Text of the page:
ECI says it is working on extending OpenFlow with autonomous behaviors to help software defined networking (SDN) live up to its potential. ECI, known for packet-optical transport, has been a telecom equipment provider since the 1960s, but the company is shifting away from hardware toward a software focus and is using SDN tactics to get there.
According to ECI, it’s a naïve view to have a single controller control large-scale networks in a reactive mode. Such a global view doesn’t scale, ECI claims. It means the first frame of each new flow is sent to the controller, where an SDN app decides on the desired behavior, derives the required network configurations and then uses the SDN controller to configure all the relevant switches.
ECI has come up with a different approach.
“The controller would be able to send not only configurations but also behaviors to OpenFlow switches, with behaviors essentially being small SDN applications coded as state machines,” says ECI’s CTO Hayim Porat. “By sending behaviors to the switches, the global view and programmatic approach of SDN is maintained while greatly enhancing its scale by distributing the desired behaviors to the switches.”
The extensions are very short code. “The idea is to not have very long pieces of code,” Porat says.
ECI will provide its code, which is still being written, to the Open Network Operating Systems (ONOS) community.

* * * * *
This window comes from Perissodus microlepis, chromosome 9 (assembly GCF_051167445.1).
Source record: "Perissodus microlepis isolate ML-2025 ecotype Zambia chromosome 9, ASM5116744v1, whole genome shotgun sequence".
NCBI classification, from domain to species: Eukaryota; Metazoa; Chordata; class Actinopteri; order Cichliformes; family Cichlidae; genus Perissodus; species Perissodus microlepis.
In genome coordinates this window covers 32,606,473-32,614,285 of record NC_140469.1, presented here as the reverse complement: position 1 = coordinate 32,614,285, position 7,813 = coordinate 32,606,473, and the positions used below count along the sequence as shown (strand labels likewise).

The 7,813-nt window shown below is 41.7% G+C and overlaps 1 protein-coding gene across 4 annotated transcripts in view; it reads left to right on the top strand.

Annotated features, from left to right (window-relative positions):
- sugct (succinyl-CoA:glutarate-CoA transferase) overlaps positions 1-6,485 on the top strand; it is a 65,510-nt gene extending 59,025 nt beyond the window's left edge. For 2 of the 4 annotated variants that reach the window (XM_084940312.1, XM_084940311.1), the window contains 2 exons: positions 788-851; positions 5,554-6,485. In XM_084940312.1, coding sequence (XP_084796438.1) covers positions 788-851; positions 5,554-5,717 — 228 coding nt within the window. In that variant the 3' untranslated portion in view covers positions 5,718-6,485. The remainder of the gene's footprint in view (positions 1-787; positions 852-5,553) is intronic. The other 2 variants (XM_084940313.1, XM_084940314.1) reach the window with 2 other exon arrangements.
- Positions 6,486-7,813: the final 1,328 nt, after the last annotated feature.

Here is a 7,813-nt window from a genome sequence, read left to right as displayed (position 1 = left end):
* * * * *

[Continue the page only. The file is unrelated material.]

ECI is also working to advance network functions virtualization (NFV).
“The initial approach to NFV was that all of the virtual network functions (VNFs) would run at the provider’s data center,” says Porat. “This approach, while good for over-the-tops [OTTs], is not that viable for telecom providers, as VNFs are very input/output intensive in comparison to OTT services such as video streaming.”
Considering that even simple applications such as virtual customer premises equipment (vCPE) would require every DHCP request to travel from the customer’s premises all the way across the service provider’s network to the data center, and then all the way back, this is not scalable, says Porat.
ECI has come up with another approach it’s calling “Transport NFV,” wherein the NFV cloud infrastructure is deployed in carrier networks at spots determined by such factors as latency or the cost of energy per task. ECI is developing a growing number of hyperconverged edge cloud cards (or standalone appliances) that enable a carrier to have flexibility in creating its own cloud infrastructure while maintaining control.
The first release of Transport NFV is available on ECI’s Neptune platform.